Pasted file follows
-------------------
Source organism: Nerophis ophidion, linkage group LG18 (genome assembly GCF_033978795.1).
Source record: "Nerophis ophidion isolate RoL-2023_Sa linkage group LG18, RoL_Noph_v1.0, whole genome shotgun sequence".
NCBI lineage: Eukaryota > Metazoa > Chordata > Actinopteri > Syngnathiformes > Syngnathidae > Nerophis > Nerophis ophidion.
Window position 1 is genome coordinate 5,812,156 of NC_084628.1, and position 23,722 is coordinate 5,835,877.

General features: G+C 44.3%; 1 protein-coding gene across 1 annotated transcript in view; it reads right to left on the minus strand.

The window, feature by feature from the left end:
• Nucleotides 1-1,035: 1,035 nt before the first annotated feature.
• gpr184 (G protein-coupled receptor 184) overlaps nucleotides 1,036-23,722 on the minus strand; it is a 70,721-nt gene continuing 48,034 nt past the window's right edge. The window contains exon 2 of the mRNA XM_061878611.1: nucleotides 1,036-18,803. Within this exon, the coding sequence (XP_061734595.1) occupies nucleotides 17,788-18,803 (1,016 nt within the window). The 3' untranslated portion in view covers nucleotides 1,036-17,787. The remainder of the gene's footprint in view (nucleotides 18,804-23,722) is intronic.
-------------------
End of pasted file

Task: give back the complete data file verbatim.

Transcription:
Source organism: Nerophis ophidion, linkage group LG18 (genome assembly GCF_033978795.1).
Source record: "Nerophis ophidion isolate RoL-2023_Sa linkage group LG18, RoL_Noph_v1.0, whole genome shotgun sequence".
NCBI lineage: Eukaryota > Metazoa > Chordata > Actinopteri > Syngnathiformes > Syngnathidae > Nerophis > Nerophis ophidion.
Window position 1 is genome coordinate 5,812,156 of NC_084628.1, and position 23,722 is coordinate 5,835,877.

General features: G+C 44.3%; 1 protein-coding gene across 1 annotated transcript in view; it reads right to left on the minus strand.

The window, feature by feature from the left end:
• Nucleotides 1-1,035: 1,035 nt before the first annotated feature.
• gpr184 (G protein-coupled receptor 184) overlaps nucleotides 1,036-23,722 on the minus strand; it is a 70,721-nt gene continuing 48,034 nt past the window's right edge. The window contains exon 2 of the mRNA XM_061878611.1: nucleotides 1,036-18,803. Within this exon, the coding sequence (XP_061734595.1) occupies nucleotides 17,788-18,803 (1,016 nt within the window). The 3' untranslated portion in view covers nucleotides 1,036-17,787. The remainder of the gene's footprint in view (nucleotides 18,804-23,722) is intronic.